The latest medical advice mimics recommendations given by Hippocrates thousands of years ago: "Let food be your medicine." Mounting research confirms that consuming fruits and vegetables provides health benefits beyond supplying vitamins and minerals. Researchers who study phytonutrients (health-promoting chemicals found in plants) are publishing studies at a rapid rate that indicate the connection between phytochemicals and decreased inflammation, cancer prevention, decreased risk of heart disease, improved memory, and lower blood sugar levels.
On a scientific level, these phytonutrients work in your body in a number of ways, and not even the experts fully understand all the biochemical mechanisms involved. But what matters most is the consistent, simple message that has emerged: Fruits and vegetables are good for you, so eat more of them! Yep, Mom was right!
There is not one single miracle phytonutrient to consume for good health. Research reveals a wide variety of phytonutrients present in various fruits and vegetables, and when you're reading a magazine article about them, it's easy to get bogged down trying to remember which pigment or compound with a scientific name offers which benefits. Nutrition educators have hit on a handy way to help consumers put this information to practical use: Eat a Rainbow!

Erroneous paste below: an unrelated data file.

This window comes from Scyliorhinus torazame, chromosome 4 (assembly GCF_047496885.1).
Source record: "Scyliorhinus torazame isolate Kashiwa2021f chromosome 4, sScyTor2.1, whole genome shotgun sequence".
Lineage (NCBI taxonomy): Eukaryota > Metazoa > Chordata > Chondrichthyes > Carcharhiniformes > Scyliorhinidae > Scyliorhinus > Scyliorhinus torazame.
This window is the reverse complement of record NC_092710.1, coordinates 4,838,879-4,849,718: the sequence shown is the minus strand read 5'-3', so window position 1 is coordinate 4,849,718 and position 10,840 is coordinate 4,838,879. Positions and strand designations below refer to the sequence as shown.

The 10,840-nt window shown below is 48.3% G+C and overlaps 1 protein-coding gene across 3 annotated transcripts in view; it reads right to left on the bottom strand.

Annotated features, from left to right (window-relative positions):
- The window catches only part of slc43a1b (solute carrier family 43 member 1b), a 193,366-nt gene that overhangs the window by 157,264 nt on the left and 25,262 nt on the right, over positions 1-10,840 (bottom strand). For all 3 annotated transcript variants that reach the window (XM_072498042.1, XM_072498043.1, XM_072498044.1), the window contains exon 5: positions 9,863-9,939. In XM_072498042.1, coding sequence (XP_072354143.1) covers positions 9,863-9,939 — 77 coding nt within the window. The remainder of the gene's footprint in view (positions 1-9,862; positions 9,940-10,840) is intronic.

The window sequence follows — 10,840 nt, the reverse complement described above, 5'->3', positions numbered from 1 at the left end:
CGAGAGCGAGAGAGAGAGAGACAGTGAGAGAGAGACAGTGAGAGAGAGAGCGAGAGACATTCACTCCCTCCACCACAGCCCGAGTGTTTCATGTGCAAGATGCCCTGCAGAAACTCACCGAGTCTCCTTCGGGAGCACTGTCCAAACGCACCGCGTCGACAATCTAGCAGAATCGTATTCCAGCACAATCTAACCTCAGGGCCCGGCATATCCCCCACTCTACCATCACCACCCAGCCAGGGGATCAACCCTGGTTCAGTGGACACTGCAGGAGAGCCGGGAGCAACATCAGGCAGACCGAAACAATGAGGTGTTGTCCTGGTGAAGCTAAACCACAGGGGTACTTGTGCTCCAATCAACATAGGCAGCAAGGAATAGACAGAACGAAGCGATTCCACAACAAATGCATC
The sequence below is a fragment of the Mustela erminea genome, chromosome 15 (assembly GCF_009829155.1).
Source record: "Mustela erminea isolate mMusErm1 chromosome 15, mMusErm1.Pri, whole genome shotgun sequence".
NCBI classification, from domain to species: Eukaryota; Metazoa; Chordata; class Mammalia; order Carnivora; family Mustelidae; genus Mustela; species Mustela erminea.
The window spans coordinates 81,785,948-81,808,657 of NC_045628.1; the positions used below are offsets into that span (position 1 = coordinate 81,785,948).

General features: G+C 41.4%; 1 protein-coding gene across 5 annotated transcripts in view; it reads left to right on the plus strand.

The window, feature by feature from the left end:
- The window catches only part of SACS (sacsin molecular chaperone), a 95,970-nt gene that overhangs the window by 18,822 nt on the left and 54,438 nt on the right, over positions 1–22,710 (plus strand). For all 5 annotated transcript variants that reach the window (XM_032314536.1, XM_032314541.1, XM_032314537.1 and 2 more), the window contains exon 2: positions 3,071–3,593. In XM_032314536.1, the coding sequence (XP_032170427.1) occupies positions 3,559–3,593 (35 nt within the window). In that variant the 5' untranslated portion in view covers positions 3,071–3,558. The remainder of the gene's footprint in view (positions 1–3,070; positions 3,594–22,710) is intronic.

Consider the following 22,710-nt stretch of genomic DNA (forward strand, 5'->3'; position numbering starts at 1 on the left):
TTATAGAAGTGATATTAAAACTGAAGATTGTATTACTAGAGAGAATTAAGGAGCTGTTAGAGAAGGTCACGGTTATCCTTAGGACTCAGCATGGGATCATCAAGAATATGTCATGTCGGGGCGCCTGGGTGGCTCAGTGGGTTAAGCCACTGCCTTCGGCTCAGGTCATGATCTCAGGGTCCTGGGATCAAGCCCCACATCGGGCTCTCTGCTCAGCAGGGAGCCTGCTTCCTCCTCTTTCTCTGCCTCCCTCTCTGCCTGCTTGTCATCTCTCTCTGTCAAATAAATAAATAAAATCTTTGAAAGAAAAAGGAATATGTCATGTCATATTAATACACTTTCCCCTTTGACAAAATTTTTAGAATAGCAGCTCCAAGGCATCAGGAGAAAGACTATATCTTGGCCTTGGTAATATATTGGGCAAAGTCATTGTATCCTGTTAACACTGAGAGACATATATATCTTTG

Many of the phytonutrients are also pigments that are responsible for the colors of fruits and vegetables, so rather than trying to remember long chemical names, you can just group the fruits and vegetables by color. Here are some examples provided by the Vegetable and Fruit Improvement Center:
The amount of any phytonutrient varies among individual fruits (even those from the same plant) and can be affected by handling and processing. Most researchers report that people who eat raw fruits and vegetables receive the maximum health benefits offered by phytonutrients, but some new studies indicate that our bodies absorb some phytonutrients more easily when combined with fat. So the best advice, once again, is to diversify to maximize the benefits.
To help nature along, scientists are exploring ways to increase the phytonutrient content of fruits and vegetables through traditional plant breeding and genetic engineering. Keep your eye out for announcements about these "Super" fruits and vegetables.
So, if overwhelmingly positive evidence keeps building, why are Americans not eating more fruits and vegetables? Why do we continue to suffer from poor health habits and increasing rates of disease? For most people, it's a factor of time. It's true that preparing fruits and vegetables takes time, and it can be hard to fit into a hectic schedule. Fortunately, those helpful dieticians have come up with easy ways to slip more fruits and vegetables into your diet:
Changing your eating habits may take time, but you can start by dropping that candy bar in favor of an apple!
Article published on October 12, 2005.